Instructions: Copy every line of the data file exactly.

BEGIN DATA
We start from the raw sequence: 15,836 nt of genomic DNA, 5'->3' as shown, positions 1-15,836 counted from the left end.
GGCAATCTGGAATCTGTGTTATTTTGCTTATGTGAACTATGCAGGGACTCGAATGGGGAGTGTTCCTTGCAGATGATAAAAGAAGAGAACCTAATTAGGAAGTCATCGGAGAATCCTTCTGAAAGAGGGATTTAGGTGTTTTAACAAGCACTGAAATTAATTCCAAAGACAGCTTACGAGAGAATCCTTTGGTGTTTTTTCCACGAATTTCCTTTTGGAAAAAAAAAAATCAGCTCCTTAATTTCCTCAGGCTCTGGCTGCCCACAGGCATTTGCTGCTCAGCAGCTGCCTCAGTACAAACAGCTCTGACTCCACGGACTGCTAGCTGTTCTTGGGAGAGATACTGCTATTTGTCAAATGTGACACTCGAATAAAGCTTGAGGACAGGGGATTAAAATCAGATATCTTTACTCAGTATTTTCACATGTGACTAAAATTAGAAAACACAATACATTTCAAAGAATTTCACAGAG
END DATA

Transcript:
We start from the raw sequence: 15,836 nt of genomic DNA, 5'->3' as shown, positions 1-15,836 counted from the left end.
GGCAATCTGGAATCTGTGTTATTTTGCTTATGTGAACTATGCAGGGACTCGAATGGGGAGTGTTCCTTGCAGATGATAAAAGAAGAGAACCTAATTAGGAAGTCATCGGAGAATCCTTCTGAAAGAGGGATTTAGGTGTTTTAACAAGCACTGAAATTAATTCCAAAGACAGCTTACGAGAGAATCCTTTGGTGTTTTTTCCACGAATTTCCTTTTGGAAAAAAAAAAATCAGCTCCTTAATTTCCTCAGGCTCTGGCTGCCCACAGGCATTTGCTGCTCAGCAGCTGCCTCAGTACAAACAGCTCTGACTCCACGGACTGCTAGCTGTTCTTGGGAGAGATACTGCTATTTGTCAAATGTGACACTCGAATAAAGCTTGAGGACAGGGGATTAAAATCAGATATCTTTACTCAGTATTTTCACATGTGACTAAAATTAGAAAACACAATACATTTCAAAGAATTTCACAGAG